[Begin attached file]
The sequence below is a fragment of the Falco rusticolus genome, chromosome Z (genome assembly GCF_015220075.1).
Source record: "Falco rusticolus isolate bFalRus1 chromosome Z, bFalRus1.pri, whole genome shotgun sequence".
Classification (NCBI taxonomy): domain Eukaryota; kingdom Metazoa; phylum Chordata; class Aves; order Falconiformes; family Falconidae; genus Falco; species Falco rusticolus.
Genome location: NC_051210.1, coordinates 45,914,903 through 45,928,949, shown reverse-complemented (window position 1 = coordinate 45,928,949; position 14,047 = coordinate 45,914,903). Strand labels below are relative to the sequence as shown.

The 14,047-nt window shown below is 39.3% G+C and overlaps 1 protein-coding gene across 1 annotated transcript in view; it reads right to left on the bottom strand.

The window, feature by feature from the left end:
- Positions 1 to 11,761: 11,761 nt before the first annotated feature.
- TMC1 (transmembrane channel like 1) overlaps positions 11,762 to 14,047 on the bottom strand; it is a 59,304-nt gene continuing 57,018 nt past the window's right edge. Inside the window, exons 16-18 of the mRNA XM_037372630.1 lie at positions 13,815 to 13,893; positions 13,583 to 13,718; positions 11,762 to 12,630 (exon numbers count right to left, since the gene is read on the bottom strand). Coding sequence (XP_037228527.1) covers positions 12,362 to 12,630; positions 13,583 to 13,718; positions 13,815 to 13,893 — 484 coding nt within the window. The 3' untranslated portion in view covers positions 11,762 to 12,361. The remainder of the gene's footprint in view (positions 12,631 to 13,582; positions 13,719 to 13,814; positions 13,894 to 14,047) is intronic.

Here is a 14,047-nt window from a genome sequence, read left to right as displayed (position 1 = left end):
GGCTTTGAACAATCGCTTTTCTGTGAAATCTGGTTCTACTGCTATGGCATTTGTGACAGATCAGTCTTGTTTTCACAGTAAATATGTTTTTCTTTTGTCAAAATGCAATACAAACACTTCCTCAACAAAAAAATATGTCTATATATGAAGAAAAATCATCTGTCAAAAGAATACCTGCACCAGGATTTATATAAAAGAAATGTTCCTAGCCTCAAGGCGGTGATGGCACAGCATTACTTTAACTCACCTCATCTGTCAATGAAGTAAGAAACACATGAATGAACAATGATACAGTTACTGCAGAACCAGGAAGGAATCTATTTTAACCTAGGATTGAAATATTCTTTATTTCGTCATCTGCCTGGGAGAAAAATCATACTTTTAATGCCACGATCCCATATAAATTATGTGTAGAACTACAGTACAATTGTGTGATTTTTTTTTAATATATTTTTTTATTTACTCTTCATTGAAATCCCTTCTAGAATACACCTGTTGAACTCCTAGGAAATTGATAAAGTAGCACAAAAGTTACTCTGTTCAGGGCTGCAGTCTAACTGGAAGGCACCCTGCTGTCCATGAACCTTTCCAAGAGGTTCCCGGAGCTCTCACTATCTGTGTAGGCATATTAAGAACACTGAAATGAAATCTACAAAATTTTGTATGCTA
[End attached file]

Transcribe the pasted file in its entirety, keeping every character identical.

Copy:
The sequence below is a fragment of the Falco rusticolus genome, chromosome Z (genome assembly GCF_015220075.1).
Source record: "Falco rusticolus isolate bFalRus1 chromosome Z, bFalRus1.pri, whole genome shotgun sequence".
Classification (NCBI taxonomy): domain Eukaryota; kingdom Metazoa; phylum Chordata; class Aves; order Falconiformes; family Falconidae; genus Falco; species Falco rusticolus.
Genome location: NC_051210.1, coordinates 45,914,903 through 45,928,949, shown reverse-complemented (window position 1 = coordinate 45,928,949; position 14,047 = coordinate 45,914,903). Strand labels below are relative to the sequence as shown.

The 14,047-nt window shown below is 39.3% G+C and overlaps 1 protein-coding gene across 1 annotated transcript in view; it reads right to left on the bottom strand.

The window, feature by feature from the left end:
- Positions 1 to 11,761: 11,761 nt before the first annotated feature.
- TMC1 (transmembrane channel like 1) overlaps positions 11,762 to 14,047 on the bottom strand; it is a 59,304-nt gene continuing 57,018 nt past the window's right edge. Inside the window, exons 16-18 of the mRNA XM_037372630.1 lie at positions 13,815 to 13,893; positions 13,583 to 13,718; positions 11,762 to 12,630 (exon numbers count right to left, since the gene is read on the bottom strand). Coding sequence (XP_037228527.1) covers positions 12,362 to 12,630; positions 13,583 to 13,718; positions 13,815 to 13,893 — 484 coding nt within the window. The 3' untranslated portion in view covers positions 11,762 to 12,361. The remainder of the gene's footprint in view (positions 12,631 to 13,582; positions 13,719 to 13,814; positions 13,894 to 14,047) is intronic.

Here is a 14,047-nt window from a genome sequence, read left to right as displayed (position 1 = left end):
GGCTTTGAACAATCGCTTTTCTGTGAAATCTGGTTCTACTGCTATGGCATTTGTGACAGATCAGTCTTGTTTTCACAGTAAATATGTTTTTCTTTTGTCAAAATGCAATACAAACACTTCCTCAACAAAAAAATATGTCTATATATGAAGAAAAATCATCTGTCAAAAGAATACCTGCACCAGGATTTATATAAAAGAAATGTTCCTAGCCTCAAGGCGGTGATGGCACAGCATTACTTTAACTCACCTCATCTGTCAATGAAGTAAGAAACACATGAATGAACAATGATACAGTTACTGCAGAACCAGGAAGGAATCTATTTTAACCTAGGATTGAAATATTCTTTATTTCGTCATCTGCCTGGGAGAAAAATCATACTTTTAATGCCACGATCCCATATAAATTATGTGTAGAACTACAGTACAATTGTGTGATTTTTTTTTAATATATTTTTTTATTTACTCTTCATTGAAATCCCTTCTAGAATACACCTGTTGAACTCCTAGGAAATTGATAAAGTAGCACAAAAGTTACTCTGTTCAGGGCTGCAGTCTAACTGGAAGGCACCCTGCTGTCCATGAACCTTTCCAAGAGGTTCCCGGAGCTCTCACTATCTGTGTAGGCATATTAAGAACACTGAAATGAAATCTACAAAATTTTGTATGCTA